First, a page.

People are often confused about the difference between murder and manslaughter. The definitions of these crimes vary somewhat from state to state, but a recent California trial provides a good example for generally understanding what differentiates murder from voluntary manslaughter. |
In 2008, an eighth grader shot and killed an openly gay classmate. Evidence showed Larry King, 15, had begun wearing high heels and makeup to school, and that he flirted with Brandon McInerney, 14. McInerney brought a.22 caliber handgun to school and shot King twice in the back of the head while they were in a computer lab. McInerney had told a friend the day before that he planned to bring a gun to school the next day.
McInerney was tried as an adult. The prosecution theory was that McInerney committed first-degree murder, which was planned, contemplated and discussed in advance, and carried out with a conscious intent to kill. The defense presented the case of an overwhelmed child who felt sexually harassed by the gay teen's unwanted attention and snapped.
There was no dispute that McInerney pulled the trigger. The only question was his state of mind at the time.
A defendant's state of mind when he kills dictates the distinction between murder and manslaughter.
Murder in California is a killing with malice aforethought. Malice is found when the defendant intended to kill. When a murder is committed with premeditation and deliberation, it is first-degree murder.
A murder can be reduced to voluntary manslaughter, however, if the defendant acted in the heat of passion. A killing in the heat of passion requires that: 1) the defendant was provoked, 2) the provocation caused the defendant to act rashly and under the influence of intense emotion, 3) the defendant's emotion obscured his judgment and reasoning, and 4) the provocation would have caused the average person to act rashly.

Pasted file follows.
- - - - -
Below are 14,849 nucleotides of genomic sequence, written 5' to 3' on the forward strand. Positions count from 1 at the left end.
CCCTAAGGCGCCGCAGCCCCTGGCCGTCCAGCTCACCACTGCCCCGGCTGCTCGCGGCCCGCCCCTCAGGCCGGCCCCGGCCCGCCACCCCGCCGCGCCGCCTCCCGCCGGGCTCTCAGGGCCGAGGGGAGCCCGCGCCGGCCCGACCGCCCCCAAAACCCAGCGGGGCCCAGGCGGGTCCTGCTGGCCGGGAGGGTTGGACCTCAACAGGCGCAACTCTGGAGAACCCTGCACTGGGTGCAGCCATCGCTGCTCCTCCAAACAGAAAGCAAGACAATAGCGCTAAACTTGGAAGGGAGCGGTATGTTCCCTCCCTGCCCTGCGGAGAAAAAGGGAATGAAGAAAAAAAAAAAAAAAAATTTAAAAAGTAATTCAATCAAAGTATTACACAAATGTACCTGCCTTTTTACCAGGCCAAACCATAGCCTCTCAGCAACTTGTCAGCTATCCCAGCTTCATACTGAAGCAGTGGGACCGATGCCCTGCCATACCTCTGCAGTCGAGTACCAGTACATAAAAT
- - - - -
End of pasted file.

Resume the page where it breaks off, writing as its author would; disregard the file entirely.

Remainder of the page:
To put it simply, to qualify for heat-of-passion voluntary manslaughter, the jury must find the defendant was so provoked by what the victim did, and reasonably so, that he killed out of intense emotion rather than deliberate judgment.
The question for McInerney's jury was thus whether he acted deliberately or in the heat of passion when he shot and killed King.
Determining a defendant's state of mind at the time of the crime is often a difficult task. This difficulty was borne out here where the jury was unable to decide. After eight weeks of testimony with close to 100 witnesses, the jury deadlocked 7-to-5 in favor of voluntary manslaughter.
Because the jury could not reach a verdict, the judge declared a mistrial on September 1, 2011. McInerney will now have to be tried again. If nothing else, the case has helped to educate the public about the difference between murder and manslaughter.
By: Blythe J. Leszkay CriminalLawConsulting@gmail.com
Blythe is an experienced and successful criminal attorney and expert consultant with Criminal Law Consulting. She consults with and educates writers and filmmakers about criminal law issues in their projects. She provides helpful information on criminal law at http://www.CriminalLawConsulting.com.
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